Expect continued uncertainty and challenges aplenty over the next 12 months. As the true nature of the budget cuts take their toll, the changes just won’t be down to economics. There’ll be plenty in regulations and legislation as well.
Regulations relating to the Waste Framework Directive are expected to be laid before Parliament this month – having been delayed from the middle of December. Under this the waste hierarchy, which prioritises prevention and re-use over recycling, recovery and disposal, will now be legally binding. As a result waste minimisation and re-use will become more prominent and it will be interesting to see how these and other waste management policies are enacted to ensure legal compliance.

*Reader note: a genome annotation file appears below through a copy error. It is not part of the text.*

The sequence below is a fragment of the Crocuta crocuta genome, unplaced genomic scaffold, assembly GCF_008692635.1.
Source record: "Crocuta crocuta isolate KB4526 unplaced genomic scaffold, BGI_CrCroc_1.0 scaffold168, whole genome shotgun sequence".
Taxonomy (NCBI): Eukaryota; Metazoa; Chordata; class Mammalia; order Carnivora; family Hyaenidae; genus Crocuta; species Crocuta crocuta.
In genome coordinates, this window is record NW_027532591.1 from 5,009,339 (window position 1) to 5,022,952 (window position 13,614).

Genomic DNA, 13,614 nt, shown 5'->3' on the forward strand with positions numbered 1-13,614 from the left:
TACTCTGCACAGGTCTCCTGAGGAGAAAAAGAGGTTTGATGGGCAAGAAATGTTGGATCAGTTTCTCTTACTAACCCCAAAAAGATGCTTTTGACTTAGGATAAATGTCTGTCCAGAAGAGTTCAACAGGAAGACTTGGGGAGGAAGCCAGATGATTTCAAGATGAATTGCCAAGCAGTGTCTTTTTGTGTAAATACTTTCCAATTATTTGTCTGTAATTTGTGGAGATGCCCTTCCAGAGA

At the end of the year there was great focus on the Localism Bill, which will give councils more freedom to prioritise the way they spend their money. Clauses give residents the opportunity to force a referendum if the council receives a petition with signatures from 5% of residents. Could this mean councils having to justify the choice of kerbside collection scheme and coming under pressure to change them if residents don’t feel the scheme provides value or serves their needs?
The one policy review many in the waste and recycling industry are waiting for is the results of the Waste Review consultation, expected in May. Will this mean a greater emphasis towards recycling more commercial and industrial waste? (it does after all make up a greater percentage of overall waste compared with household waste). Will there be a greater focus on using more recycled content in products or a review of how products are designed to ensure easier end of life recyclability / re-use?
Plenty of questions and debate expect in the busy year ahead – full of challenges and some surprises along the way.